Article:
As fragile ecosystems across the globe face increased demand for agricultural land and natural resources, they become ever more vulnerable to the consequences –economic, societal and environmental– of changing climate patterns.
Our changing global climate has resulted in variable temperatures and precipitation patterns. For many places around the world that rely on environmental factors for agriculture, ecosystem-based economies, or water systems, variable climate, where temperatures have increased while precipitation has decreased, has resulted in particularly severe challenges to not only the ecosystems themselves, but the populations that rely on them.
Natural ecosystems have always faced a level of pressure from neighboring populations. Recent shifts in population size and distribution, however, have resulted in high levels of stress on increasingly fragile ecosystems as growing societies shift agricultural practices, expand urban extents, and develop coping strategies in response to their changing climate. As humans have altered the composition and conditions of many ecosystems, new sensitivities to shifts in climate have emerged, presenting challenges to biodiversity, to local economies and food security, and to availability of resources.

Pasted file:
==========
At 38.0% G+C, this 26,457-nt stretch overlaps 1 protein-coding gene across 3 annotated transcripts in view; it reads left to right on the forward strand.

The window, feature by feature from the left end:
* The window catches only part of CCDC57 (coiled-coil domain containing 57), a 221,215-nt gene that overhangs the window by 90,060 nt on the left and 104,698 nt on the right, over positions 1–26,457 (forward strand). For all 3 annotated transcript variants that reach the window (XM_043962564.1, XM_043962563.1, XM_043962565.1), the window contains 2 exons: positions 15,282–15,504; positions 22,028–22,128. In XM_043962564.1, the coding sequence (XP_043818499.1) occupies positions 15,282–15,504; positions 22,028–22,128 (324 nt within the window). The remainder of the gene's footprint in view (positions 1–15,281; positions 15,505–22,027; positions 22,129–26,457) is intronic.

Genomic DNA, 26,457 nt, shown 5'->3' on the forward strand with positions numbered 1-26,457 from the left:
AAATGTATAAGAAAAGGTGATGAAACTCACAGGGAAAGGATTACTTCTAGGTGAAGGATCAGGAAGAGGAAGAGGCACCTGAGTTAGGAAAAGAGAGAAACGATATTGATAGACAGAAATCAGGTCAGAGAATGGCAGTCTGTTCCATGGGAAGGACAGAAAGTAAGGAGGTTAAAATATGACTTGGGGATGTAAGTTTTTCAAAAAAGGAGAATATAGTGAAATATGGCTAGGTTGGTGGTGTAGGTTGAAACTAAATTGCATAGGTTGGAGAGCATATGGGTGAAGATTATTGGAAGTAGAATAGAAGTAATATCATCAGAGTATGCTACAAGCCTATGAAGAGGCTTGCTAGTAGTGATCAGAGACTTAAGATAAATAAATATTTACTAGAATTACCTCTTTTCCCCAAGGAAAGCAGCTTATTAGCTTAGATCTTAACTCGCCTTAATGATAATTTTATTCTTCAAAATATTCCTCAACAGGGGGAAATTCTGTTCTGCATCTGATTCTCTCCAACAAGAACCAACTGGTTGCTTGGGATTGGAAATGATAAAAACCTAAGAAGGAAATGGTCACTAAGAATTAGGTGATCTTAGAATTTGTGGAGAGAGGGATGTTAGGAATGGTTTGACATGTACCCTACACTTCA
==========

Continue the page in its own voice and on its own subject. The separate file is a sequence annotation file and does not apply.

We use Earth Science technology to improve the quality of life in our world, especially the economic livelihood opportunities of the world's most vulnerable populations and the sustainable use of the natural resources of our planet. Our work is divided in six main program areas- Climate Adaptation, Climate Mitigation, Ecosystems, Natural Resources, Poverty & Livelihoods and Climate Services.